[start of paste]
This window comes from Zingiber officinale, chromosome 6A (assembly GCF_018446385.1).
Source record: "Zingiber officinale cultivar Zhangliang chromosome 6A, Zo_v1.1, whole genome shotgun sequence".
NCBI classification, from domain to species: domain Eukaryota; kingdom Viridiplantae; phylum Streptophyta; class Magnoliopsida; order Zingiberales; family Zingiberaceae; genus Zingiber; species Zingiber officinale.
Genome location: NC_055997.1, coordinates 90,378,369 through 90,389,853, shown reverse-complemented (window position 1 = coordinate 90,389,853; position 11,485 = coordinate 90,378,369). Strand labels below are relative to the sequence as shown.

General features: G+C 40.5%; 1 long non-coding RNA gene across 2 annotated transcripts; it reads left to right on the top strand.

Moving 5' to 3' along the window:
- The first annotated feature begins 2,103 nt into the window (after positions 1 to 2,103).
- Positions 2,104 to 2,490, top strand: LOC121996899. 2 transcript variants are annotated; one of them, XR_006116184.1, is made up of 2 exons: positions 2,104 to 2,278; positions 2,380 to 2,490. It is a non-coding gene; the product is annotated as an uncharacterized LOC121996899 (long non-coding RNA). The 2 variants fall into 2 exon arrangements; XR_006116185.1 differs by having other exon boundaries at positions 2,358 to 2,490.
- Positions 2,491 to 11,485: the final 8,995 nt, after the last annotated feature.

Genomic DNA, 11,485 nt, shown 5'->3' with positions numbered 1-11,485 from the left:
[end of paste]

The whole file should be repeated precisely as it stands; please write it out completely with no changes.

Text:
This window comes from Zingiber officinale, chromosome 6A (assembly GCF_018446385.1).
Source record: "Zingiber officinale cultivar Zhangliang chromosome 6A, Zo_v1.1, whole genome shotgun sequence".
NCBI classification, from domain to species: domain Eukaryota; kingdom Viridiplantae; phylum Streptophyta; class Magnoliopsida; order Zingiberales; family Zingiberaceae; genus Zingiber; species Zingiber officinale.
Genome location: NC_055997.1, coordinates 90,378,369 through 90,389,853, shown reverse-complemented (window position 1 = coordinate 90,389,853; position 11,485 = coordinate 90,378,369). Strand labels below are relative to the sequence as shown.

General features: G+C 40.5%; 1 long non-coding RNA gene across 2 annotated transcripts; it reads left to right on the top strand.

Moving 5' to 3' along the window:
- The first annotated feature begins 2,103 nt into the window (after positions 1 to 2,103).
- Positions 2,104 to 2,490, top strand: LOC121996899. 2 transcript variants are annotated; one of them, XR_006116184.1, is made up of 2 exons: positions 2,104 to 2,278; positions 2,380 to 2,490. It is a non-coding gene; the product is annotated as an uncharacterized LOC121996899 (long non-coding RNA). The 2 variants fall into 2 exon arrangements; XR_006116185.1 differs by having other exon boundaries at positions 2,358 to 2,490.
- Positions 2,491 to 11,485: the final 8,995 nt, after the last annotated feature.

Genomic DNA, 11,485 nt, shown 5'->3' with positions numbered 1-11,485 from the left: